A much bigger hitch, though, was that this movie is a carbon copy of almost all the “romantic” movies I’ve seen in the past couple years. Yes, I’m desperate, I’ll see just about anything in the Kingdom because I love the Big Screen experience, but if I have to watch one more moody, melodramatic, I’m-pushing-you-away-but-don’t-leave-me-I-can’t-live-without-you teenage love story I am going to punch out the nearest theater steward.

On the same note, I can no longer stand overly long make-out scenes, with which B.C. was rife. Sex scenes are always a bore, but I actually prefer them to make-out scenes now because they take up fewer minutes of my movie-viewing time.

I get it: these movies are made for teenagers. But cartoons like Toy Story and Up were supposedly made for children, and people of all ages can enjoy them. Is it impossible for Hollywood to make a movie about teenagers that isn’t just for teenagers? I am quite sure there are plenty of teenagers who are bored by that crap, too.

Are movies like this still being made because there is genuine demand for them, or are they made to perpetuate certain cliches upon which so many high-grossing films are made and about which books and movies are quickly and easily produced? Are we really interested in buying this crap, or is the movie (and book) industry just that good at convincing us we are?

(On a more personal note: is the fact that these movies make me nauseous a sign that I am maturing into a real, live adult? Maybe that’s a bit optimistic…)

Prometheus (review)

I’ve had a long hiatus, I realize. Several reasons for that, but in the meantime I have been doing something. Perhaps not much of merit, but anyways… Here’s a brief critique of Prometheus, Ridley Scott’s latest film.

Plot spoilers follow.

via Rotten Tomatoes

A deep-space vessel millions of light years from Earth stops on an uncharted satellite to search for something of imminent value to humankind. Our protagonist is the leader of a crew of scientists, a spunky, strong-willed brunette, attractive, with a dazzling IQ to boot. If this sounds like a new spin on Alien, I’d have to agree. Just the first of many gripes I have about this film.

Aside from the distracting scientific improbabilities of this Ridley Scott film, there are a myriad other reasons why Prometheus leaves one feeling dissatisfied at the end. It plays on an all-too-familiar sci-fi trope of old rich white dude wants something fantastic (in this case, eternal life), hires a team of scientists to take him beyond the unknown to get it, and disaster strikes in predictable fashion.

In that sense, Prometheus has done nothing new. But like basically every Coldplay album, Ridley Scott films abide by a simple principle: if it’s a good trope, keep reusing it. I can live with that, except that he doesn’t bother to shake up the ingredients. It’s as if this movie were made in the same era as Alien: predominantly white cast, stereotyped female characters (apparently to counterbalance the protagonist?), and a plot based in the mythos of Patriarchy.

The only non-white characters are three crew members who hardly leave the ship. Only the captain (Idris Elba) has any amount of lines, and lucky him, he’s given the ones that reveal Scott has not much advanced his thinking on female characters. Charlize Theron is wasted as an increasingly disinteresting overseer, hypercompetitive and determined in a way that is quickly undermined by the captain. After trying to pick her up, he says she must be a robot for refusing him– which apparently gets under her skin enough that she obliges him: “My room. Ten minutes.” I didn’t watch this in the theater, but I’m guessing that part was supposed to elicit a laugh.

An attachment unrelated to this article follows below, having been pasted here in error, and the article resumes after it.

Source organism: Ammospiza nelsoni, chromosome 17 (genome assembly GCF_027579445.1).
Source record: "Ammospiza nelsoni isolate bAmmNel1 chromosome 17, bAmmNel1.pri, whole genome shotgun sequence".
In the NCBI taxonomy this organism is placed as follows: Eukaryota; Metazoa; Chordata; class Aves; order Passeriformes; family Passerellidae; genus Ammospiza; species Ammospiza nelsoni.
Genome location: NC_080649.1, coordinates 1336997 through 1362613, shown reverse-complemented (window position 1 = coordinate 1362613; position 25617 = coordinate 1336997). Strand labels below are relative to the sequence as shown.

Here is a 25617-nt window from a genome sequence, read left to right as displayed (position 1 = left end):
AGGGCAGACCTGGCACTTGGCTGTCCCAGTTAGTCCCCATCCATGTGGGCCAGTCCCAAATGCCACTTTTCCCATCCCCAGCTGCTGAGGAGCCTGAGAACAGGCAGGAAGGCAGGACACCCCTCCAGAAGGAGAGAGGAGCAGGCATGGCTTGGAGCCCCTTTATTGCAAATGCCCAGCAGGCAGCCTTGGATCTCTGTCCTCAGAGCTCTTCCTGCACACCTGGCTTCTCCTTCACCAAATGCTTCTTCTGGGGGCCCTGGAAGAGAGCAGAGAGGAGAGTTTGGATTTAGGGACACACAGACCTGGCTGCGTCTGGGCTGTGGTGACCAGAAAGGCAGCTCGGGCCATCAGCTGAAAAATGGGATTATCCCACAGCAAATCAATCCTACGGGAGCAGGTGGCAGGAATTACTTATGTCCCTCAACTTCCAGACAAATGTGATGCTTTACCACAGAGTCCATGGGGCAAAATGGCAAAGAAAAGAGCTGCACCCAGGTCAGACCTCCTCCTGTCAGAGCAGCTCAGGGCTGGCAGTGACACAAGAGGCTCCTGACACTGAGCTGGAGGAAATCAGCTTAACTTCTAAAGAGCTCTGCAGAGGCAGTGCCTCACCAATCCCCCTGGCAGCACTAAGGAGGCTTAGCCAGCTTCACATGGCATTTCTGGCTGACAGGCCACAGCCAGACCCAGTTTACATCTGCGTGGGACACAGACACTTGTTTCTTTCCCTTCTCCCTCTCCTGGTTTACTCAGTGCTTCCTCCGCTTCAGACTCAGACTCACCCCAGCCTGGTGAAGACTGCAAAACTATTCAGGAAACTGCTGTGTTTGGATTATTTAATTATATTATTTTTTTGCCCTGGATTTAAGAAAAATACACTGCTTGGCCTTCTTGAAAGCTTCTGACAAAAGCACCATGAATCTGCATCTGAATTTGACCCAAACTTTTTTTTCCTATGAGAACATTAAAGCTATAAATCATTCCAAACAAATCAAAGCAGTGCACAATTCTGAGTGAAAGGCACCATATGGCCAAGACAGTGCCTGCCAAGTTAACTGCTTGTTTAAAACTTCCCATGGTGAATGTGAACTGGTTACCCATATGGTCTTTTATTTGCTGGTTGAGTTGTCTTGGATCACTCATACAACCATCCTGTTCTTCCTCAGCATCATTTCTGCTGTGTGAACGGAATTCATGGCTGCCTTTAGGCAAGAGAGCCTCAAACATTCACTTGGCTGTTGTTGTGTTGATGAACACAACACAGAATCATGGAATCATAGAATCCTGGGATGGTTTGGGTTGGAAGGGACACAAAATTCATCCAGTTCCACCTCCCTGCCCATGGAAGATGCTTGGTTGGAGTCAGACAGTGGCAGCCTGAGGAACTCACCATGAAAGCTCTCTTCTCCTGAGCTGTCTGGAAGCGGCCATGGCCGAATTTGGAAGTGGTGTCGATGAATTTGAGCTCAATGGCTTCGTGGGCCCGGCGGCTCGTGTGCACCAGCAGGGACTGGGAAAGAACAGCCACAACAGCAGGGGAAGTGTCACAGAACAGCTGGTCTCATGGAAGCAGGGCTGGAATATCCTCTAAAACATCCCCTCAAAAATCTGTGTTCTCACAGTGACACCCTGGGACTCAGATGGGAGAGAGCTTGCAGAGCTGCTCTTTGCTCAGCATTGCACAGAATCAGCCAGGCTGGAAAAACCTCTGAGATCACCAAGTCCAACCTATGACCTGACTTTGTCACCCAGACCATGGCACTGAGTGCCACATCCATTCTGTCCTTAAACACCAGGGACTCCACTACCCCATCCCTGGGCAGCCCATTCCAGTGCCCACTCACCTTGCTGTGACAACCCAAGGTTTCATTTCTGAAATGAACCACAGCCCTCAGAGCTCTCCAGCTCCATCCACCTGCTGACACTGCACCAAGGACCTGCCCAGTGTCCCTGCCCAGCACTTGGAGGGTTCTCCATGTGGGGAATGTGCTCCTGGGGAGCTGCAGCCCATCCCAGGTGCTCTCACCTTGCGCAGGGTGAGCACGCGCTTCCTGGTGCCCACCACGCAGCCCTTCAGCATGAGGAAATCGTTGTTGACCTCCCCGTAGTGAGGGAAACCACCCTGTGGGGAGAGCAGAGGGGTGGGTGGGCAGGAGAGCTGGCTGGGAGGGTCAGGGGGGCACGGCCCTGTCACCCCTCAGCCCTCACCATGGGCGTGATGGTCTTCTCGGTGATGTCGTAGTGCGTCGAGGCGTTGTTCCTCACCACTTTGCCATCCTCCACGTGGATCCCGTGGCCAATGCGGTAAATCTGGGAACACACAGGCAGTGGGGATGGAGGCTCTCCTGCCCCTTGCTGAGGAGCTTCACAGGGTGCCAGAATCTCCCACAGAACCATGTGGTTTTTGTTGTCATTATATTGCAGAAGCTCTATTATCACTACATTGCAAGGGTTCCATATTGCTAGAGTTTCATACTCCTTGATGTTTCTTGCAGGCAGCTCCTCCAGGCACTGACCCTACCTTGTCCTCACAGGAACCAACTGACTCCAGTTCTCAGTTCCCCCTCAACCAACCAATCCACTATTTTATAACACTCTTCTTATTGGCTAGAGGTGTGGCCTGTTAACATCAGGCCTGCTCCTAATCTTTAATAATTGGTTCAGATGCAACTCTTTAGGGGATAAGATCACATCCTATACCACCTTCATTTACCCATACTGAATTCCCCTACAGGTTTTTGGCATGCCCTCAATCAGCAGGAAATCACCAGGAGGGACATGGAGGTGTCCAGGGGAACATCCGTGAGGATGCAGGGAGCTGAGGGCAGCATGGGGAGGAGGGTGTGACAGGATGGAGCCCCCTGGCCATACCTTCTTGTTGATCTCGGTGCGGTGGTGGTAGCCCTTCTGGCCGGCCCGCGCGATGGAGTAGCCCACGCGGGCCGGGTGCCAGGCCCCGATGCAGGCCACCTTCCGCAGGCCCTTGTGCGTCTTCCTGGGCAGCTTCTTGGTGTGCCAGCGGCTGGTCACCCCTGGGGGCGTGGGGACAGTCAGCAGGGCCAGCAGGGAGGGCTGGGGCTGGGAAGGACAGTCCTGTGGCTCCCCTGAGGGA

That is what it is; the truly bothersome part of this film is that the alien beings from whom we are supposedly descended (they having been to Earth many times over the past millenia, disseminating their advanced DNA) are all Caucasian and all male. Whaaaaaat? I was following until that point. Sometimes it just jumps out at you, how in love with itself the Patriarchy is… Mankind was born of the DNA of a superior, male-dominated (perhaps exclusively male) alien race whose individuals look like giant Klan members. So much for modern anthropology’s out-of-Africa theory…

I love sci-fi, and I am more than willing to entertain far-flung absurdities for the sake of a good story. But you can’t have both a tired trope and a unrealistic plot that doesn’t even have imaginative appeal. Good-night

Fresh Bites

credit NPR

An inspiring moment for Flint and for Michigan. woot, Claressa!

Excellent questions posed about aid to Africa from TED– some of which can also be asked about aid to other countries *cough* Cambodia *cough cough*.

Sobering and heartbreaking ‘economic suicides‘ are racking up in Greece and other parts of Europe. Which really points out to me… I have seriously neglected mental health on this blog, even though this constitutes one of the most marginalized groups of people on the planet– in “developing” and “developed” countries alike. See what happens when you’re in a place of mental stability? You neglect/ignore the needs of people who are not as fortunate as you. Let’s call this Sane Privilege. (I’m not kidding.) I will make amends for this in coming posts. Just because one is “sane” at the moment does not mean one should forget where they’ve spent (most of) their past.

I remember once a young kid (12 or 13 or so) was in a line ahead of me getting ice cream at the MSU Dairy Store. On the other side of the room was a Sikh man that I’d seen around campus before (possibly a professor). The kid tugged on his dad’s arm and in shocked whispers said, “Dad! It’s a Muslim!” Kind of hilarious on the one hand, because there are TONS of Muslims in EL and on campus, but they don’t have conspicuous markers like Sikh turbans. “He’s not Muslim, he’s Sikh,” I said, before I could help myself. The kid just kinda stared at me… An innocent mistake by a young boy, but apparently young boys are not the only ones to make poor assumptions. Here are the backgrounds of the victims of one such assumption. (To be fair, though, the FBI has not yet decided that this was a hate crime based on mistaken identity.)